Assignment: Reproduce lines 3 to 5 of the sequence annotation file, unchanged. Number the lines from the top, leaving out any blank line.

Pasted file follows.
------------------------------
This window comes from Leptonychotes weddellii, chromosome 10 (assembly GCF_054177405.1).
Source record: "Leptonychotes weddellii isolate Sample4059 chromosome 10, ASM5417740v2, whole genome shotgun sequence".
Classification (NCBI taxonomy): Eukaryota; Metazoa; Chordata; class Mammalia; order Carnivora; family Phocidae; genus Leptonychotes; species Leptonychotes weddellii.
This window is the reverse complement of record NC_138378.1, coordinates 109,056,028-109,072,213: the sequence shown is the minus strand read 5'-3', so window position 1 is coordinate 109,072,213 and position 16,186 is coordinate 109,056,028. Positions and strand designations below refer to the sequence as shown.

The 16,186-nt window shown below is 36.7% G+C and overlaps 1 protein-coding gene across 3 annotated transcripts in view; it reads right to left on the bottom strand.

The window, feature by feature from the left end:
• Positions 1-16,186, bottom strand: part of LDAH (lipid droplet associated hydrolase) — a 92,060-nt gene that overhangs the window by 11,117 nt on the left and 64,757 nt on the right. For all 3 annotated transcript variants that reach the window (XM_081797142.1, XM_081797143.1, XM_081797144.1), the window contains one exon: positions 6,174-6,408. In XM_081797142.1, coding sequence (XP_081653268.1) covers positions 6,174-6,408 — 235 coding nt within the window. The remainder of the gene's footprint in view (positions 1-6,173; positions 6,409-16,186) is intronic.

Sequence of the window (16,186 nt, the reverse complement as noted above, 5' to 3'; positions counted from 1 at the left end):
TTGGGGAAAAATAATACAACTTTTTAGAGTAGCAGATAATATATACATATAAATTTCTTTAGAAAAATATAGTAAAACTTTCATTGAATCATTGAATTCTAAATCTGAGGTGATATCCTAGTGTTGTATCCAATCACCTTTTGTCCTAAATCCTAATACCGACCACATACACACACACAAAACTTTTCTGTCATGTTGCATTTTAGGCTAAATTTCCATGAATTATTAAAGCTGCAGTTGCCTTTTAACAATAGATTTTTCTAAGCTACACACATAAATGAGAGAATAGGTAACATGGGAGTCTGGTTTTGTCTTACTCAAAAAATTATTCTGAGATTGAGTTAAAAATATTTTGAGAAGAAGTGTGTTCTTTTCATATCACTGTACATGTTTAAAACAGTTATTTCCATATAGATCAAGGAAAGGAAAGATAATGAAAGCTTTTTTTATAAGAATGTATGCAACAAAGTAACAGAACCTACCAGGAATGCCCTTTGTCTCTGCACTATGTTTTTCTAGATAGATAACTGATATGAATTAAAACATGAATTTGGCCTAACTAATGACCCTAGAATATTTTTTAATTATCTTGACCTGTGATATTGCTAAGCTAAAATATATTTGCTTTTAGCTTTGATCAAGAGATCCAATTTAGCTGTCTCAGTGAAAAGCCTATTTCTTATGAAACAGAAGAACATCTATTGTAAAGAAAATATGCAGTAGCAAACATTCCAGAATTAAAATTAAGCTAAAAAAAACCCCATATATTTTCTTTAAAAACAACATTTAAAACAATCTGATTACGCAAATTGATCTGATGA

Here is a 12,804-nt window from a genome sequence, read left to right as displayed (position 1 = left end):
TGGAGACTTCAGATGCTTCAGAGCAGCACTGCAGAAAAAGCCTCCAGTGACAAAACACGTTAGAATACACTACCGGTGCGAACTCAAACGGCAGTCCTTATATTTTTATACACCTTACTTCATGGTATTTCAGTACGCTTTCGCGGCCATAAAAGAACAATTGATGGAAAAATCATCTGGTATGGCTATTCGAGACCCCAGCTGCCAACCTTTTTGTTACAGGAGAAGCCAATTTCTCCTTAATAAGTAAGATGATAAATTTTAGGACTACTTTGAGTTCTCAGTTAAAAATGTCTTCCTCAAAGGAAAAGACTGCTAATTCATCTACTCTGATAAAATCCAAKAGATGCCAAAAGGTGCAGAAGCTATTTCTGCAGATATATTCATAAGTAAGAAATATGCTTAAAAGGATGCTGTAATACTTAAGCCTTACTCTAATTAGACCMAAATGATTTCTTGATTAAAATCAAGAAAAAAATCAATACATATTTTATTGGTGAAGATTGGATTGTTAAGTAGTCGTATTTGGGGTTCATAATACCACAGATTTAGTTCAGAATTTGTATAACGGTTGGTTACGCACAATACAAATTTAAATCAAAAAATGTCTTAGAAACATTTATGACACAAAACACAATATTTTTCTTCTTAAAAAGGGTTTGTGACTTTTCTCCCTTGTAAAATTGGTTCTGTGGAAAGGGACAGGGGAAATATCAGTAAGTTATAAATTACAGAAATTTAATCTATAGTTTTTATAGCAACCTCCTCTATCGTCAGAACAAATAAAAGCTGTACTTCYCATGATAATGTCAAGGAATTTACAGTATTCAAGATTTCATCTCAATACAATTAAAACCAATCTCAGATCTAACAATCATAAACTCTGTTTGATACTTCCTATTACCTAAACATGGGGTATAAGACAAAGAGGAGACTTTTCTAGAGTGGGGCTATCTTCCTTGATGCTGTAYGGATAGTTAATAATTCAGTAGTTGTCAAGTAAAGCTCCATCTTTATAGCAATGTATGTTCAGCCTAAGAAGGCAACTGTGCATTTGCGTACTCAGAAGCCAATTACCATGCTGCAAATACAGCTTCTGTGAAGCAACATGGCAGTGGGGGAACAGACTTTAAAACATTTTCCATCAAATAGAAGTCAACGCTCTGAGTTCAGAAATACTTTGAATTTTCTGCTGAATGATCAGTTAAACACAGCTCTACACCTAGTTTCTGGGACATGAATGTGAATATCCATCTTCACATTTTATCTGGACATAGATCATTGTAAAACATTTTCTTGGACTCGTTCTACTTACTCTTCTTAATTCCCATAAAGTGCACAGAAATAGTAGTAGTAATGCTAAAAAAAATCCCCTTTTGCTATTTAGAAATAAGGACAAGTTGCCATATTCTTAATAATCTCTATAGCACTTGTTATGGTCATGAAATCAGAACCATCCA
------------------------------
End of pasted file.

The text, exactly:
Classification (NCBI taxonomy): Eukaryota; Metazoa; Chordata; class Mammalia; order Carnivora; family Phocidae; genus Leptonychotes; species Leptonychotes weddellii.
This window is the reverse complement of record NC_138378.1, coordinates 109,056,028-109,072,213: the sequence shown is the minus strand read 5'-3', so window position 1 is coordinate 109,072,213 and position 16,186 is coordinate 109,056,028. Positions and strand designations below refer to the sequence as shown.

The 16,186-nt window shown below is 36.7% G+C and overlaps 1 protein-coding gene across 3 annotated transcripts in view; it reads right to left on the bottom strand.